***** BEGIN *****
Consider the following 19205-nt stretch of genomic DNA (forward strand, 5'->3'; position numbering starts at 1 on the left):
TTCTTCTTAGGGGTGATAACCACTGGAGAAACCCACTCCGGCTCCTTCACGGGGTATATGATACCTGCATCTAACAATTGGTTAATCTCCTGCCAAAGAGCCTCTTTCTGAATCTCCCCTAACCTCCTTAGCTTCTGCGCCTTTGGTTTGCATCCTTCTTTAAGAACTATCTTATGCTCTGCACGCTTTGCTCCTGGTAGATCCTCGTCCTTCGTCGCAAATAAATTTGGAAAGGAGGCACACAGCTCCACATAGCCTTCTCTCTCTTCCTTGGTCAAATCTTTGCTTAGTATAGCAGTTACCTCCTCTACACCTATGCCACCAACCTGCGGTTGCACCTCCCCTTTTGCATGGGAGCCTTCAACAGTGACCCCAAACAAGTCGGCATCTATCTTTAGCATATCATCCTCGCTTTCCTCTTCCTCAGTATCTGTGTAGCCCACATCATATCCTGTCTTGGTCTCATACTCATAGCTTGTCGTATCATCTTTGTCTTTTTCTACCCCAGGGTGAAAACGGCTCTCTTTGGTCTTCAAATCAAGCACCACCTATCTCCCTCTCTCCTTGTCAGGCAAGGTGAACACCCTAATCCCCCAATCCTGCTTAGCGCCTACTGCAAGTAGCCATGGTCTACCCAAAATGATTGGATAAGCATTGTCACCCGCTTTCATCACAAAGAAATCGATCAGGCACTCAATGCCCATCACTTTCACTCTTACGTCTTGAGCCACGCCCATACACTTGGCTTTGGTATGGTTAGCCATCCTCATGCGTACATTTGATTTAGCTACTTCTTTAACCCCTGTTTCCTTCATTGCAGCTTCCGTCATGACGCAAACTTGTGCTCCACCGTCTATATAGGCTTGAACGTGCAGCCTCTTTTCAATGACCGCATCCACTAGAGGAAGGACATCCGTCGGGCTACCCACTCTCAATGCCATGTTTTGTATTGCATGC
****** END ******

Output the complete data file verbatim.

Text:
Consider the following 19205-nt stretch of genomic DNA (forward strand, 5'->3'; position numbering starts at 1 on the left):
TTCTTCTTAGGGGTGATAACCACTGGAGAAACCCACTCCGGCTCCTTCACGGGGTATATGATACCTGCATCTAACAATTGGTTAATCTCCTGCCAAAGAGCCTCTTTCTGAATCTCCCCTAACCTCCTTAGCTTCTGCGCCTTTGGTTTGCATCCTTCTTTAAGAACTATCTTATGCTCTGCACGCTTTGCTCCTGGTAGATCCTCGTCCTTCGTCGCAAATAAATTTGGAAAGGAGGCACACAGCTCCACATAGCCTTCTCTCTCTTCCTTGGTCAAATCTTTGCTTAGTATAGCAGTTACCTCCTCTACACCTATGCCACCAACCTGCGGTTGCACCTCCCCTTTTGCATGGGAGCCTTCAACAGTGACCCCAAACAAGTCGGCATCTATCTTTAGCATATCATCCTCGCTTTCCTCTTCCTCAGTATCTGTGTAGCCCACATCATATCCTGTCTTGGTCTCATACTCATAGCTTGTCGTATCATCTTTGTCTTTTTCTACCCCAGGGTGAAAACGGCTCTCTTTGGTCTTCAAATCAAGCACCACCTATCTCCCTCTCTCCTTGTCAGGCAAGGTGAACACCCTAATCCCCCAATCCTGCTTAGCGCCTACTGCAAGTAGCCATGGTCTACCCAAAATGATTGGATAAGCATTGTCACCCGCTTTCATCACAAAGAAATCGATCAGGCACTCAATGCCCATCACTTTCACTCTTACGTCTTGAGCCACGCCCATACACTTGGCTTTGGTATGGTTAGCCATCCTCATGCGTACATTTGATTTAGCTACTTCTTTAACCCCTGTTTCCTTCATTGCAGCTTCCGTCATGACGCAAACTTGTGCTCCACCGTCTATATAGGCTTGAACGTGCAGCCTCTTTTCAATGACCGCATCCACTAGAGGAAGGACATCCGTCGGGCTACCCACTCTCAATGCCATGTTTTGTATTGCATGC